Giving Dignity to
By Bhikkhu Bodhi
To ask what it means to live with dignity may sound strange in an age like our
own, when our frantic struggle to make ends meet hardly allows us the leisure
to ponder such weighty matters. But if we do pause a moment to give this question
a little thought, we would realize soon enough that it is not merely the idle
musing of someone with too much time on his hands. The question not only touches
on the very meaning of our lives, but also goes even beyond our personal quest
for meaning to bore into the very springs of contemporary culture. For if it isn't
possible to live with dignity then life has no transcendent purpose, and in such
a case our only aim in the brief time allotted to us should be to snatch whatever
thrills we can before the lights go off for good. But if we can give sense to
the idea of living with dignity, then we need to consider whether we are actually
ordering our lives in the way we should and, even more broadly, whether our culture
encourages a dignified lifestyle.
Though the idea of dignity seems simple enough at first sight, it is actually
fairly complex. My Webster's Collegiate Dictionary (1936!) defines dignity as
"elevation of character, intrinsic worth, excellence... nobleness of manner,
aspect, or style." My Roget's Thesaurus (1977) groups it with "prestige,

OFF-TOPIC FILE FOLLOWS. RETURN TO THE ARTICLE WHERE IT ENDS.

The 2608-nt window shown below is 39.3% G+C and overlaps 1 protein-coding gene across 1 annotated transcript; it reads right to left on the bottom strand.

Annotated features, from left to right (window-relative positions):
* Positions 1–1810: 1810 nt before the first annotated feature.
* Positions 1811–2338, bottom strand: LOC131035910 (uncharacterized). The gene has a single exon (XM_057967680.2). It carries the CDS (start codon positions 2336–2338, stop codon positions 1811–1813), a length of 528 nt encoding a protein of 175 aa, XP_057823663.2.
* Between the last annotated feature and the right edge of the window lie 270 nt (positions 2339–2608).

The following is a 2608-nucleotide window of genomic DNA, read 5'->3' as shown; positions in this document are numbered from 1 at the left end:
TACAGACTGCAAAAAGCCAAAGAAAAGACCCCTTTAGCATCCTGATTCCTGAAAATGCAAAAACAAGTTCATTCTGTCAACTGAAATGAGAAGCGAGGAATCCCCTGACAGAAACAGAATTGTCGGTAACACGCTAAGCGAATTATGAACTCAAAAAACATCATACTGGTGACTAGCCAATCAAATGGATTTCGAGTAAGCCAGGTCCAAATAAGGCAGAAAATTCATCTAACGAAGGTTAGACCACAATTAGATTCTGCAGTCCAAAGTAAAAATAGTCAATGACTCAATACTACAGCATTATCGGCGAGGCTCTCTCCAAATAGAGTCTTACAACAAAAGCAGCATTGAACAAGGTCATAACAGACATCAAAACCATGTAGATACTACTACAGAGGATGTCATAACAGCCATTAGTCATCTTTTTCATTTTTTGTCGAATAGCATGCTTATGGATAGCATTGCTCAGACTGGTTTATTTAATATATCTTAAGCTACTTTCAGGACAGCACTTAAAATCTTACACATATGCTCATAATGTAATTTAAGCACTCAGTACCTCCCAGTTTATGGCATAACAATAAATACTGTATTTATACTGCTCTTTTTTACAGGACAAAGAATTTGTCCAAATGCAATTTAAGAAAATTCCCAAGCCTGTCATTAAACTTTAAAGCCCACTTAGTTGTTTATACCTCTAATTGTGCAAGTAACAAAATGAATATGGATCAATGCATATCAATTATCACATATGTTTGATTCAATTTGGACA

esteem, repute, honor, glory, renown, fame" -- evidence that over the last
forty years the word's epicenter of meaning has undergone a shift. When we inquire
about living with dignity, our focus should be on the word's older nuance. What
I have in mind is living with the conviction that one's life has intrinsic worth
that we possess a potential for moral excellence that resonates with the rhythm
of the seasons and the silent hymn of the galaxies.
The conscious pursuit of dignity does not enjoy much popularity these days, having
been crowded out by such stiff competitors as wealth and power, success and fame.
Behind this devaluation of dignity lies a series of developments in Western thought
that emerged in reaction to the dogmatic certainties of Christian theology. The
Darwinian theory of evolution, Freud's thesis of the Id, economic determinism,
the computer model of the mind: all these trends, arisen more or less independently,
have worked together to undermine the notion that our lives have any more worth
than the value of our bank accounts. When so many self-assured voices speak to
the contrary, we no longer feel justified in viewing ourselves as the crowning
glory of creation. Instead we have become convinced we are nothing but packets
of protoplasm governed by selfish genes, clever monkeys with college degrees and
business cards plying across highways rather than trees.
Such ideas, in however distorted a form, have seeped down from the halls of academia